Old Killers Return to Kazakstan

Health officials try to play down recent outbreaks of potentially fatal illnesses.

Old Killers Return to Kazakstan

Health officials try to play down recent outbreaks of potentially fatal illnesses.

When 9-year-old Kanat Kaleshev began to feel unwell in June of this year, few people suspected just how serious his illness would prove to be. When the youngster's condition failed to improve, he was transferred from the south-west region of Kyzylorda to a hospital in the Aral area, where he was found to be suffering from the bubonic plague.


Kanat's doctors suspect he contracted the dreaded disease from a flea-bite - the same manner in which "the black death" spread across Europe in the 14th century, killing a third of the population. And while his is the first case of bubonic plague in the country this year, there are worrying signs that this old killer is once again stalking Kazakstan.


There have been outbreaks of plague and other dangerous contagious diseases such as typhoid and cholera for several years now. However, Kazak officials are still trying to convince the public that there is nothing to worry about. President Nursultan Nazarbaev has declared 2002 to be the "Year of Health", and they don't want to upset their leader with gloomy reports.


Anatoly Belonog, the country's deputy health minister and head state doctor, insists that only illnesses such as AIDS, brucellosis, tuberculosis and respiratory ailments are still on the rise.


He does not mention the occasional outbreaks of diseases that the Kazak people have not had to fear for decades.


An epidemic of typhoid broke out in June in south Kazakstan. Nursulu Tasmagambetova, head doctor at the region's epidemiological station, told IWPR that of 44 people who were hospitalised, 17 had the illness confirmed by a laboratory, and three were given a clinical diagnosis.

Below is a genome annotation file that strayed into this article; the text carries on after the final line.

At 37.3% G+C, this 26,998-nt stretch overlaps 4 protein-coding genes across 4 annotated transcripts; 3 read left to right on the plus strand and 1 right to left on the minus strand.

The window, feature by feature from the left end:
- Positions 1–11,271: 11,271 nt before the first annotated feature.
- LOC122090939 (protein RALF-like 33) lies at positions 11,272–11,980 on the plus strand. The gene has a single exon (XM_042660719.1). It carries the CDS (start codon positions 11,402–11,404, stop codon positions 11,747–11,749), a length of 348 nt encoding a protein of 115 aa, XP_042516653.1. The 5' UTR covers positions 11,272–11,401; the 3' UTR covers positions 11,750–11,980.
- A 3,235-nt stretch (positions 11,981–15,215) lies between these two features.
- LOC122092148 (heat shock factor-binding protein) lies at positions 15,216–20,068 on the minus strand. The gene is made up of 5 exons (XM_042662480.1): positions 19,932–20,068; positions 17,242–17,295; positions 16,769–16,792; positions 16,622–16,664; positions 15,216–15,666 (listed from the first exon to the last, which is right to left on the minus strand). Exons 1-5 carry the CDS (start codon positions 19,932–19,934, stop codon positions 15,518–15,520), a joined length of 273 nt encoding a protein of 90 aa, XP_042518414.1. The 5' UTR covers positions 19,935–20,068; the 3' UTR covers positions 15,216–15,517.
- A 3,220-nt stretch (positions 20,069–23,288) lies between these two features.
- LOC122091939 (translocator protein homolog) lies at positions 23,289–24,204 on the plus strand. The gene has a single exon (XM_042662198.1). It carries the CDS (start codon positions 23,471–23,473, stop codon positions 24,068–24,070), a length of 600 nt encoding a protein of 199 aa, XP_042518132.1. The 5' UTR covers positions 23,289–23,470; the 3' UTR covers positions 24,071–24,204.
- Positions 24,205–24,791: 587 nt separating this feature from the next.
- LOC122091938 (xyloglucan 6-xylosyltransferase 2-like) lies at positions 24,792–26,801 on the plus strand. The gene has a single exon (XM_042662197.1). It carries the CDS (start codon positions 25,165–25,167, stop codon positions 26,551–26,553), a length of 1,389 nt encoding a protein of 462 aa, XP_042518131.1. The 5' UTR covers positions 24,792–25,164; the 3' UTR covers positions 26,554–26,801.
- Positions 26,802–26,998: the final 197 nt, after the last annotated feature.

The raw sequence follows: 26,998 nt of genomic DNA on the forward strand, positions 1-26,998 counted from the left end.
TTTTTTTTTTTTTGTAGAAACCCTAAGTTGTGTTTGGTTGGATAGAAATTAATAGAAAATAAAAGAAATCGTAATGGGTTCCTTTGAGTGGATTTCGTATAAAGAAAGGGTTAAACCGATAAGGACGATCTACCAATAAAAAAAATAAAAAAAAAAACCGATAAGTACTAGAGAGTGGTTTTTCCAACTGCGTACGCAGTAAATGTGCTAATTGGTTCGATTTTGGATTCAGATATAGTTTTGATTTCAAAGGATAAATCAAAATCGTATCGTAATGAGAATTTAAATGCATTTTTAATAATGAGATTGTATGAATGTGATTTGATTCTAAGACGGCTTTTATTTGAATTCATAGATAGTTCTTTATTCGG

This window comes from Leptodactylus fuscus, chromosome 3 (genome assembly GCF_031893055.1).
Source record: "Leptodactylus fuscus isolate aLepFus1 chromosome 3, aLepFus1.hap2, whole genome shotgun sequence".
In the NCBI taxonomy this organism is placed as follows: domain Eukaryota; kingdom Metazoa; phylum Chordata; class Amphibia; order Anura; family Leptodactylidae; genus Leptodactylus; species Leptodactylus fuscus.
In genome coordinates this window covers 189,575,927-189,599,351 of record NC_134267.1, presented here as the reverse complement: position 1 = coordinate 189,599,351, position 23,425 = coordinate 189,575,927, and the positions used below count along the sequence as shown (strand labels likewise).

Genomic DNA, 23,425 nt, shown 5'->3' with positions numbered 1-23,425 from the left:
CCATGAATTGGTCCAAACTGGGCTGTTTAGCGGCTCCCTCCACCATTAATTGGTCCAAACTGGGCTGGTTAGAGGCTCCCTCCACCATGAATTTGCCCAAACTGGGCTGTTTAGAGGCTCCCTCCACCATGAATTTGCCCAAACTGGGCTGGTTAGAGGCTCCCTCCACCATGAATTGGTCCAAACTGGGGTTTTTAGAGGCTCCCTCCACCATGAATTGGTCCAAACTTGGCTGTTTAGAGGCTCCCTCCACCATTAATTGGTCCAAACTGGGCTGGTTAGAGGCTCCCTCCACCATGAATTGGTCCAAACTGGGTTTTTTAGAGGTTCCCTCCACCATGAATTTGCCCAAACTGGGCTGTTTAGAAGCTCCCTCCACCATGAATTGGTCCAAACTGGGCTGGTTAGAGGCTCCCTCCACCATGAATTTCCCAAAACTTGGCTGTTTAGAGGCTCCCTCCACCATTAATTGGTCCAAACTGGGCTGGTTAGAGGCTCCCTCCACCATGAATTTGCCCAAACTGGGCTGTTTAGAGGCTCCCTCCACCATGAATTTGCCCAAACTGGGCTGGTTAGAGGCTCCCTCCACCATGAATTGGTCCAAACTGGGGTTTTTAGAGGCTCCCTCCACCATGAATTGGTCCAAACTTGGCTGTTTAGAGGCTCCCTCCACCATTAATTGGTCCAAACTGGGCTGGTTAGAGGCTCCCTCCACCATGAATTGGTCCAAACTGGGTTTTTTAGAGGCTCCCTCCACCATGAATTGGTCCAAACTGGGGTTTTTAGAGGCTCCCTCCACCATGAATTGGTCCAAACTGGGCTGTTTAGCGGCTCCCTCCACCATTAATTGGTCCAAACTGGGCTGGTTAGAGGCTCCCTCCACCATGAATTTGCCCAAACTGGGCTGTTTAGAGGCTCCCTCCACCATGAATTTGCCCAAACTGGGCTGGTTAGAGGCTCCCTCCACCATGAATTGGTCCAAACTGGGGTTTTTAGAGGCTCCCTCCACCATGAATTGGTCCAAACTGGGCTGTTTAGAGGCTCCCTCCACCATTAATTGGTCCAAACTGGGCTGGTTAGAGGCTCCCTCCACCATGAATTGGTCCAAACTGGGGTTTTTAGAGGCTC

Additionally, 24 patients were listed as suffering from high temperatures and intestinal disorders - typical symptoms of typhoid. According to workers at the local sanitary and epidemiological stations, the disease was contracted through vegetables that had been cultivated with sewage water and later sold in local markets.


The typhoid epidemic and the bubonic plague case suggest that health conditions in the country have significantly worsened.


Following Kanat Kaleshev's diagnosis, disinfection procedures were carried out in 660 square km around his home village of Kulandy, and the disease's main carriers - insects such as fleas and ticks, as well as rodents - were tackled.


The current outbreak is not the first in Kazakstan. Although a programme of active vaccination during the Soviet era had led to the eradication of the disease, nine people contracted it in 1999 - two of whom died.


The next incident was in August 2001, again in the Kyzylorda province, after a man and his 13-year-old son fell ill after multiple flea-bites. The man died a few days later. Doctors discovered four strains of the plague and had to spend several weeks disinfecting the affected area.


A health industry spokesperson, who did not want to be named, warned, "The plague may reappear in Aral. This is a natural breeding ground and it is impossible to completely wipe out fleas and rodents. Realistically, all we can do is to create safety zones around the inhabited areas."


Some media reports connected the recent disease scares with a reduction in the funding of state laboratories. They draw particular attention to the abandoned research stations on the island of Vozrozhednie in the Aral Sea, where bacterial weapons were once manufactured.


However, Kazak experts believe this has no connection with the illnesses. "The region is traditionally a natural area for plague," said Kenes Ospanov, head doctor at the republic sanitary and epidemiological station.


Meanwhile, another old enemy seems to be making a comeback. There are fears of a new cholera epidemic in Atyrau, in the west of the country, after a water-borne strain of the disease was discovered in the Ural river last month.


Doctors suspect that the virus may have got into the river earlier this year after water from a nearby reservoir flooded a cemetery where cholera victims had been buried.


The Kazak health minister Jaksylyk Doskaliev sought to allay fears, saying, "There is no threat of a cholera epidemic in the Atyrau province. The situation is under control".


The public though is unconvinced by the minister's reassurances. Almaty confectionary worker Elena Stepanova told IWPR, "I understand that it is difficult, but it would better if our health service prevented illnesses instead of curing them."


Yuliana Zhikhor is an independent journalist in Kazakstan


Support our journalists